Wednesday, February 1, 2017

Health budget praised

Medicaid expansion in Ohio covers
around 700,000 Ohioans, and Gov. Kasich's new biennial
budget keeps it in place. (Pixabay)
By Mary Kuhlman
Ohio News Connection

Ohio lawmakers will soon begin discussions on Governor John Kasich's new two-year budget proposal, and amid the hundreds of pages of details are what some call "important investments" in health and human services. One of the most notable is the continued funding of Medicaid expansion, which extended coverage to around 700,000 Ohioans.

Tara Britton, the director of public policy and advocacy for the Center for Community Solutions, says Medicaid expansion needs continued support, but there are concerns about the possibility of adding a monthly premium that could affect about 150,000 people.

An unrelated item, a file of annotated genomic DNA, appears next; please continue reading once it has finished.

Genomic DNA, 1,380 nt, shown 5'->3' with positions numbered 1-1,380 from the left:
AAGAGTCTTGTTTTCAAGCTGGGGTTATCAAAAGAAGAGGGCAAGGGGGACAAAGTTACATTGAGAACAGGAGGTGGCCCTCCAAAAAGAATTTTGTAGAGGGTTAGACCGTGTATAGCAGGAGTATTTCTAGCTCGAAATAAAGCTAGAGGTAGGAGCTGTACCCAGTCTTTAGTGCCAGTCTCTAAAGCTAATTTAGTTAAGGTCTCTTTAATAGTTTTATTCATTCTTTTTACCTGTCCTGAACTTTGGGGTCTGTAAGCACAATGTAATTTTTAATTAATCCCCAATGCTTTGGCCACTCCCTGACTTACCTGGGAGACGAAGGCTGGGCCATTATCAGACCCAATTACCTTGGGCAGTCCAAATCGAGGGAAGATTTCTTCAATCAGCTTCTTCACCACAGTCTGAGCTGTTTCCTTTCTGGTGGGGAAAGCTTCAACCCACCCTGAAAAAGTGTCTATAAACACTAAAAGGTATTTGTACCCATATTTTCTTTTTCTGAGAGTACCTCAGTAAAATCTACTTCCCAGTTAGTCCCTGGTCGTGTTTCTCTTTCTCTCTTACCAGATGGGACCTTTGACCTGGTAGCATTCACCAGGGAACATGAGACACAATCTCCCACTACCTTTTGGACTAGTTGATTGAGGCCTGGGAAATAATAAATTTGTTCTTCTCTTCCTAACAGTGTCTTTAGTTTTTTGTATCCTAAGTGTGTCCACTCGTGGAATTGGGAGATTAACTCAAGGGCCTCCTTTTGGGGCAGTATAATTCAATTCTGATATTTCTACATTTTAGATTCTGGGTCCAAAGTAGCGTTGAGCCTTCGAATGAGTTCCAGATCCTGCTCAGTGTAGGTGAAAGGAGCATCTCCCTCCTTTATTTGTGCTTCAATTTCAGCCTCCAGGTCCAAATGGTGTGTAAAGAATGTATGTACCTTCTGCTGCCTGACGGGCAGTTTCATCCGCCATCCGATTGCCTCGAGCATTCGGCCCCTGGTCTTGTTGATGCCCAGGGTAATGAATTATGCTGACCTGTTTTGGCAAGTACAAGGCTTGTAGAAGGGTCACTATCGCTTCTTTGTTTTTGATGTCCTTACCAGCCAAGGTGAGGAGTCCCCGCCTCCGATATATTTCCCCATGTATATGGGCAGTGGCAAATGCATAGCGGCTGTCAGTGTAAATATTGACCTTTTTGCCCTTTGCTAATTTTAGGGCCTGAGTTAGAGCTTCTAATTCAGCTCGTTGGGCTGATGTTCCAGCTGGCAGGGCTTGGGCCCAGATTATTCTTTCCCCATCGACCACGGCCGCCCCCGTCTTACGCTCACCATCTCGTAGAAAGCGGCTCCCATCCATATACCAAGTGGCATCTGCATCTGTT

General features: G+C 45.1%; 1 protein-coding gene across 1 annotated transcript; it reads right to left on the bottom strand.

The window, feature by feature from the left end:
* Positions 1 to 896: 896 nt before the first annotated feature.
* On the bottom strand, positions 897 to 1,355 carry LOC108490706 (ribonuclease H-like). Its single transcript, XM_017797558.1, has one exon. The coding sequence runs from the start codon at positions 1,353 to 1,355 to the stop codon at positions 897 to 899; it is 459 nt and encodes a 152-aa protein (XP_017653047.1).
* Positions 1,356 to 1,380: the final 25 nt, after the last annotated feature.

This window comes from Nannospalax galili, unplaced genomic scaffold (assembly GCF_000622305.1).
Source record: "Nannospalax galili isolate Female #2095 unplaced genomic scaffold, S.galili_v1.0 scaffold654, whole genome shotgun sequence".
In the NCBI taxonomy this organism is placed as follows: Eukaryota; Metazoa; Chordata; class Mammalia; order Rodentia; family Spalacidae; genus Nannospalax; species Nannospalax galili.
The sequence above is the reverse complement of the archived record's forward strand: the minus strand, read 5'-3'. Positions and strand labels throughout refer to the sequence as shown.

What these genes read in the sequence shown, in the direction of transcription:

"Premiums have been proposed for certain parts of Medicaid population, between 100 and 138 percent of federal poverty level," she said. "We always have concerns there around, are folks able to keep their access to coverage and access to care when premiums are imposed?"

The proposal does not include a backup should states lose Medicaid expansion funding if Congress repeals the Affordable Care Act.

Britton adds the Kasich administration should also be commended for continued investment in mental health and addiction, including prevention, increased residential services and addressing the opiate crisis.

The budget proposal also expands Medicaid Managed-Care plans to Ohioans living in long-term care facilities, and changes the Medicaid Managed-Care Tax, a sales tax that doesn't conform to federal regulations. Instead, Kasich is calling for a tax on health-insurance companies. And Britton says local governments will lose out on that tax revenue.

"We still don't know how exactly that's going to impact local governments," she added. "They had been benefiting from the sales tax up to this point, and we'll have more questions around this going forward and lots of things there to still work out."

Kasich's budget blueprint features nearly $67 billion in spending over the two years beginning July 1st, it's about $4.3 billion less than the previous biennium.

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